Analysis: Once National, New Zealand First and Act all have agreement on a coalition and final sign-off from their boards and caucus there’s a lot of work that will immediately need to get underway.
First steps will be flying to Wellington where incoming Prime Minister Christopher Luxon is expected to announce the new government, followed by a signing ceremony with his two coalition partners, Act’s David Seymour and New Zealand First’s Winston Peters.
Luxon will set out who his new executive and Cabinet will be – it will be a mixture of National, Act and New Zealand First MPs who will all have family they’ll want to be able to attend their swearing-in ceremony at Government House.
At least two days will be needed to get that ceremony arranged, guests approved and invited, ministerial warrants drawn up and all the other security checks needed ahead of such a significant event.
For that reason it’s most likely the ceremony wouldn’t happen until Monday, even if Luxon announces his new government by Thursday or Friday this week.
If an announcement is made on Wednesday that could accelerate the swearing-in ceremony forward to Friday, but even then the new executive might choose to wait until Monday and instead concentrate on getting moved into their new offices in the Beehive over the weekend.
Once the formalities are out of the way Luxon will want to get his Cabinet around the table as quickly as possible.
That could happen as soon as Monday, or alternatively, each of the three leaders could gather with their caucus on Tuesday morning and then Cabinet could meet that afternoon.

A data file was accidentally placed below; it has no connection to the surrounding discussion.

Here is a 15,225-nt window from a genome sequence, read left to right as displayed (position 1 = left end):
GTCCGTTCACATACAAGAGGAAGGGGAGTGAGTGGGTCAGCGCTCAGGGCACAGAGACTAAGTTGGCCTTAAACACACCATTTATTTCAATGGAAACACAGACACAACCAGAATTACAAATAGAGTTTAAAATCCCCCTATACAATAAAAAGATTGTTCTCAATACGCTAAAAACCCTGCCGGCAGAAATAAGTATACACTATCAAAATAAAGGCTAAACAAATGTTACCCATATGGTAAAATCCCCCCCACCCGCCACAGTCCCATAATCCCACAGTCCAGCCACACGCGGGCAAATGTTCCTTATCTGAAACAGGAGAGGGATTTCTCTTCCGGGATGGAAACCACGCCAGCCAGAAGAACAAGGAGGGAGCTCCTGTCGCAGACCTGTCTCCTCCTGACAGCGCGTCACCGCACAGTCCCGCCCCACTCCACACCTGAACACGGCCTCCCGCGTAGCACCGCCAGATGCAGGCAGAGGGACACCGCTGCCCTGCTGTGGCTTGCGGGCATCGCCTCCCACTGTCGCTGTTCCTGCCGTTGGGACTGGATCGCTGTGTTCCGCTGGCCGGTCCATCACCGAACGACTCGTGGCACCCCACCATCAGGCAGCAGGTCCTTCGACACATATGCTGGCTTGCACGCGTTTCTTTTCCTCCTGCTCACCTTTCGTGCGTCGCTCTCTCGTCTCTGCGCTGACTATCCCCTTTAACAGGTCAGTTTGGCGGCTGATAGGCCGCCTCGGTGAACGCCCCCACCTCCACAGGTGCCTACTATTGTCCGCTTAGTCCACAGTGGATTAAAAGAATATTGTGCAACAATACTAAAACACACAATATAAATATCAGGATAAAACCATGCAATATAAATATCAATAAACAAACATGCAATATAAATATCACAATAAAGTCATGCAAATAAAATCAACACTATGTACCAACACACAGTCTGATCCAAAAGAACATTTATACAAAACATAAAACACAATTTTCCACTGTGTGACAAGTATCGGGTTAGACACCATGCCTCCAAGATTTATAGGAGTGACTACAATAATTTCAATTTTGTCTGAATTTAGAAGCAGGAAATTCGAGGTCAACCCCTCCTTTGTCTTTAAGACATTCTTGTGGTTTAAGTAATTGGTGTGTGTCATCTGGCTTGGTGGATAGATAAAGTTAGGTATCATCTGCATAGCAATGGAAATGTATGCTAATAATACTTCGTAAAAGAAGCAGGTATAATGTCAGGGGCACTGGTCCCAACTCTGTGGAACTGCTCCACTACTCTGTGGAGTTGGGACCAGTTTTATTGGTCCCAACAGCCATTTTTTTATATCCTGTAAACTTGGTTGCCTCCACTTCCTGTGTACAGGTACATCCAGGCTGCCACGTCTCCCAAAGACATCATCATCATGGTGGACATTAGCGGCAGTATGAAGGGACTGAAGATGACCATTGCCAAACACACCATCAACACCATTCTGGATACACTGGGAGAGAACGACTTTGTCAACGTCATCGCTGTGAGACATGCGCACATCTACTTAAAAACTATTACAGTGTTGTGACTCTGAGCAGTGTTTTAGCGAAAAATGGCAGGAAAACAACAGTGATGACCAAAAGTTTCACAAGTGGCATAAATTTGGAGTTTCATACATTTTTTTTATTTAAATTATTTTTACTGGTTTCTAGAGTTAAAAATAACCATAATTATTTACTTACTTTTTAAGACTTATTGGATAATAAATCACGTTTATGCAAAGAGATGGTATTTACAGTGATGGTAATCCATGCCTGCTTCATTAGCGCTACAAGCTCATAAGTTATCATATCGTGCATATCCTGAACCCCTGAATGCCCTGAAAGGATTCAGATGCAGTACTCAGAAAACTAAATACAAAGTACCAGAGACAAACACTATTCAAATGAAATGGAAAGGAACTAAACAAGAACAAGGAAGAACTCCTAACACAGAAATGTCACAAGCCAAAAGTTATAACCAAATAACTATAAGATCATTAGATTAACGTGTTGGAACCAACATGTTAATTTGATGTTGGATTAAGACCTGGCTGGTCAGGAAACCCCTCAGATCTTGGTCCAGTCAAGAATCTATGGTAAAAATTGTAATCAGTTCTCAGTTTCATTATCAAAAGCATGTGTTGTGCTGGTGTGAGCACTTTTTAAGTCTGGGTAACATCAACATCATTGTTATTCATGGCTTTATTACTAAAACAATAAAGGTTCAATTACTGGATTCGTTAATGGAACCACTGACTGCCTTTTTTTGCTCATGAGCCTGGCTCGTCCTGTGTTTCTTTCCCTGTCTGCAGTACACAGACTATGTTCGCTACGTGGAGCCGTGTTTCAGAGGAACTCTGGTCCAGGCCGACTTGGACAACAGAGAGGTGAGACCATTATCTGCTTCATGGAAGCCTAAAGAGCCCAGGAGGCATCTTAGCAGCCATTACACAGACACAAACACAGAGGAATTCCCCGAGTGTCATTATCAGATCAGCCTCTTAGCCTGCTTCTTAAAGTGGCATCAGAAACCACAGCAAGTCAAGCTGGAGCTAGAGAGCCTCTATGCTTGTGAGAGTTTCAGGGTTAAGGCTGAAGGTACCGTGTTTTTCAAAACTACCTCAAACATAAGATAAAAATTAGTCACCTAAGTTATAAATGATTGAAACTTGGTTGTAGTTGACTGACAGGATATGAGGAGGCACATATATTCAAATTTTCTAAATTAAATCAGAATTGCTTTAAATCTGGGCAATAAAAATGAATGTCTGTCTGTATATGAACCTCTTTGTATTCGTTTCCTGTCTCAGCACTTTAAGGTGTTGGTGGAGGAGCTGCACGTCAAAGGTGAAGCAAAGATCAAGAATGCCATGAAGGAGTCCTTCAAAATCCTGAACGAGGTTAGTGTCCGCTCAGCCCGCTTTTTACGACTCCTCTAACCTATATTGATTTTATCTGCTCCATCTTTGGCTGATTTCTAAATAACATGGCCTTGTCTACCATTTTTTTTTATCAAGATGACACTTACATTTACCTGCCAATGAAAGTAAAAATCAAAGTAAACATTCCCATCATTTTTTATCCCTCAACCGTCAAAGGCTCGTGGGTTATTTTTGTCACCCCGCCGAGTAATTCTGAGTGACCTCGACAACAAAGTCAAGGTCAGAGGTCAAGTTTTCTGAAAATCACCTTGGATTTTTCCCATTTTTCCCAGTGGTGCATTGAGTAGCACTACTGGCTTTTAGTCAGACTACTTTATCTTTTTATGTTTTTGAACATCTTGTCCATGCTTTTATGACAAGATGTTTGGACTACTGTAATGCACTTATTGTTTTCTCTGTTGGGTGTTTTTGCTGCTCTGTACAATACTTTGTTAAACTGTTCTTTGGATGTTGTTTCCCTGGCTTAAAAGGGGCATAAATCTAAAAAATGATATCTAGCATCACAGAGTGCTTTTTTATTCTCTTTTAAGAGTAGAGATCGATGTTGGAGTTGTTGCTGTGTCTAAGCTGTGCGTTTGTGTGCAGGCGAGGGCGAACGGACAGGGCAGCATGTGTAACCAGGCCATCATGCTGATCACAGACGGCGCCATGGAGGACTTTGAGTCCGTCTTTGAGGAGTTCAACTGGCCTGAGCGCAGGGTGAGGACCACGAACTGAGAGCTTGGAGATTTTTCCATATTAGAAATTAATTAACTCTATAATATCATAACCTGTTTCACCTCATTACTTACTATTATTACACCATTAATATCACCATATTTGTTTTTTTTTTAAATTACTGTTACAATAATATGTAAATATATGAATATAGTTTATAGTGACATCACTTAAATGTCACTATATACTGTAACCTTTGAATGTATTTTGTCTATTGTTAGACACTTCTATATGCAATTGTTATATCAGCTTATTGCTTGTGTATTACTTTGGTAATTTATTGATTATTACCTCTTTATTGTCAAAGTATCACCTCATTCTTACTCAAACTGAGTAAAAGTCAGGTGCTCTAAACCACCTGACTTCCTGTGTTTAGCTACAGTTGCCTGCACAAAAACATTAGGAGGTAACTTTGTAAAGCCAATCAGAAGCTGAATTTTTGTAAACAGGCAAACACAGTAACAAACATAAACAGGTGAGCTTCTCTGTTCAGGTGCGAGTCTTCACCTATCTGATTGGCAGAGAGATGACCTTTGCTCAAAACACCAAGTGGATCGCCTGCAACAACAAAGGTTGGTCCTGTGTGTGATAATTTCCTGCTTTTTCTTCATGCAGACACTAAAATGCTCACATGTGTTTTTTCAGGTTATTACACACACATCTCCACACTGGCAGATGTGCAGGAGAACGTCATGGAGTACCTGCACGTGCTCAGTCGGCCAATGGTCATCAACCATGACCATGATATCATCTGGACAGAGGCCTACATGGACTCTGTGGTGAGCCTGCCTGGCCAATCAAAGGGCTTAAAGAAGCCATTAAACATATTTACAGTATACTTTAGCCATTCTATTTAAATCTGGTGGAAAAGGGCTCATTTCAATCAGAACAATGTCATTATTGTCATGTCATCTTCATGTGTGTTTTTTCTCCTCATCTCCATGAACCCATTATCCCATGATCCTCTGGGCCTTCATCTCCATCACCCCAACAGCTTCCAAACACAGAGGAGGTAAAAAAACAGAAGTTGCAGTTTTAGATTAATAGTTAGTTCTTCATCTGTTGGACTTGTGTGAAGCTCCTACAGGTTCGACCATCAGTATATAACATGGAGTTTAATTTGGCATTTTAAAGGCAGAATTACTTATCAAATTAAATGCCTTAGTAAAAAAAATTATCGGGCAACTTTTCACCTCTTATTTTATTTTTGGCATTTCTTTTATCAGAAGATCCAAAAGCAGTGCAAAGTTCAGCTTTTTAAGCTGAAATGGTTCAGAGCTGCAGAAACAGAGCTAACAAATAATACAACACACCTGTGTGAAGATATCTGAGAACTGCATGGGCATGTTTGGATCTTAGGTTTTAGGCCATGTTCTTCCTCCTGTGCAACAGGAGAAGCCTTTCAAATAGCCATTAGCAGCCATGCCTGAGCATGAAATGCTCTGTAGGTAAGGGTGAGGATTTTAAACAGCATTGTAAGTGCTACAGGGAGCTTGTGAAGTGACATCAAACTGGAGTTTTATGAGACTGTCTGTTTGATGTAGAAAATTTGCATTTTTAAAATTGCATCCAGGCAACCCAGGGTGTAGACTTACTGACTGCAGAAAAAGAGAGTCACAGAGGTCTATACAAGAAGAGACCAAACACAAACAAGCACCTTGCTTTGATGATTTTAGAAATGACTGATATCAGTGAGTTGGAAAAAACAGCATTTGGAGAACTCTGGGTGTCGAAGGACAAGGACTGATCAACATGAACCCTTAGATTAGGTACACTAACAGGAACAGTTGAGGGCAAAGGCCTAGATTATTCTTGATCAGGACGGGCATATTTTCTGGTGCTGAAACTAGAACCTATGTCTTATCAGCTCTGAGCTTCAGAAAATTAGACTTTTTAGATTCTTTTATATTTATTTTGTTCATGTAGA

The rest of the week will then be needed to get a legislative programme sorted ahead of the House sitting on Tuesday December 5, which will double as the Commission Opening.
The speech from the throne, which is written by the Prime Minister’s office and sets out the Government’s work programme ahead, takes place on the second sitting day of the new Parliamentary term.
The King’s representative, the Governor-General, reads the speech and that’s expected to be on December 6.
The Government will then require urgency almost immediately to start getting through the first 100 days of work, most likely beginning with repealing legislation such as the Resource Management Act and Auckland’s Regional Fuel Tax and restoring 90-day employment trial periods for businesses.
Treasury will be working overtime, as will Finance Minister Nicola Willis, to get things sorted ahead of the half-year economic fiscal update, expected to be on December 13 or 14.
Willis has also indicated a mini-budget will take place around then, with the emphasis being on the “mini” with so little time left on her side ahead of Christmas.
The House is expected to sit through until the evening of Wednesday December 20, the final sitting day already in the calendar as set by the Labour government at the start of the year.
Luxon has indicated he wants Parliament to return earlier in the new year.
“Let’s be clear we’re in a turnaround job, we have to start getting things done for New Zealanders, and so I’m sorry if that means if MPs come off their holidays, which seem to be very long from my observation coming from outside anyway, we can get started earlier,” he told media during the election campaign.
Traditionally Parliament returns on the first Tuesday after Waitangi Day on February 6.
That would mean Parliament wouldn’t sit before February 13.
Luxon will need to decide if he is going to head to the Far North for Waitangi commemorations, or choose to spend the day differently.
Given Luxon’s desire to get back to work faster than previous Parliaments, the House could be back on January 23, or if Luxon really wanted to appear to be doing things differently, as early as Tuesday January 16.
But before any of those balls get rolling a government needs to be formed.
With all three parties now agreed on policy and discussing ministerial portfolios, including the role of deputy prime minister, it at least appears negotiations are finally in the final stages.